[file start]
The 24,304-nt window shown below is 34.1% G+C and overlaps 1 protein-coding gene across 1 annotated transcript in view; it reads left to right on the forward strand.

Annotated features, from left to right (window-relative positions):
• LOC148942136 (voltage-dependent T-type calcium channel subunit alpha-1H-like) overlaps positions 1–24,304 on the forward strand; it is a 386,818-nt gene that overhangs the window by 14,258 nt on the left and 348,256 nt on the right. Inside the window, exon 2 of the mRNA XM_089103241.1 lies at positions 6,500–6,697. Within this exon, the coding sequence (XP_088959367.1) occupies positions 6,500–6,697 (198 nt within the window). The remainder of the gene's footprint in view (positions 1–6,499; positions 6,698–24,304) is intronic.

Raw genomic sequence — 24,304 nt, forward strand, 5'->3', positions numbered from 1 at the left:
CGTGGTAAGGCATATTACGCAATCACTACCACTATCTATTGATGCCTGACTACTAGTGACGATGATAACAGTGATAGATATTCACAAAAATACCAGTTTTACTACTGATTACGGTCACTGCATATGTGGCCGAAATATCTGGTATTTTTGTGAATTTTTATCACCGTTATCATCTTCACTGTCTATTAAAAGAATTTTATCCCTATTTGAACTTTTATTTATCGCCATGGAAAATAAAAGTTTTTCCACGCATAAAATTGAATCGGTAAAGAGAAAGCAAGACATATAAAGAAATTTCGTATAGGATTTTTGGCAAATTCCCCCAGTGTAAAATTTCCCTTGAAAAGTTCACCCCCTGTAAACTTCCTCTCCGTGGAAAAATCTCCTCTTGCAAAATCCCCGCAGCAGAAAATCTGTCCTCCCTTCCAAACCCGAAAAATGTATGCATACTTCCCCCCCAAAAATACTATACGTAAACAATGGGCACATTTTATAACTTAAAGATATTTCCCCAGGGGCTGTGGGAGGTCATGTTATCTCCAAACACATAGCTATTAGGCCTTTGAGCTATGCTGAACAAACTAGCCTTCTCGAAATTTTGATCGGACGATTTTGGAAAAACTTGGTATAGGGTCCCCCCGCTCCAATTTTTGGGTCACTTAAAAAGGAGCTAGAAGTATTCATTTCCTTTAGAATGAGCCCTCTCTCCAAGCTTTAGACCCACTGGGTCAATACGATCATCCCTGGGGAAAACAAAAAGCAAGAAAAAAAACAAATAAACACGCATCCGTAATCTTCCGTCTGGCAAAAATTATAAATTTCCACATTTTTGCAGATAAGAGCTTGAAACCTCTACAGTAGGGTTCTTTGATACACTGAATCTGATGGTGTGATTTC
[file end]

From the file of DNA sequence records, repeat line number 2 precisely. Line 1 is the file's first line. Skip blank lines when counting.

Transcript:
Annotated features, from left to right (window-relative positions):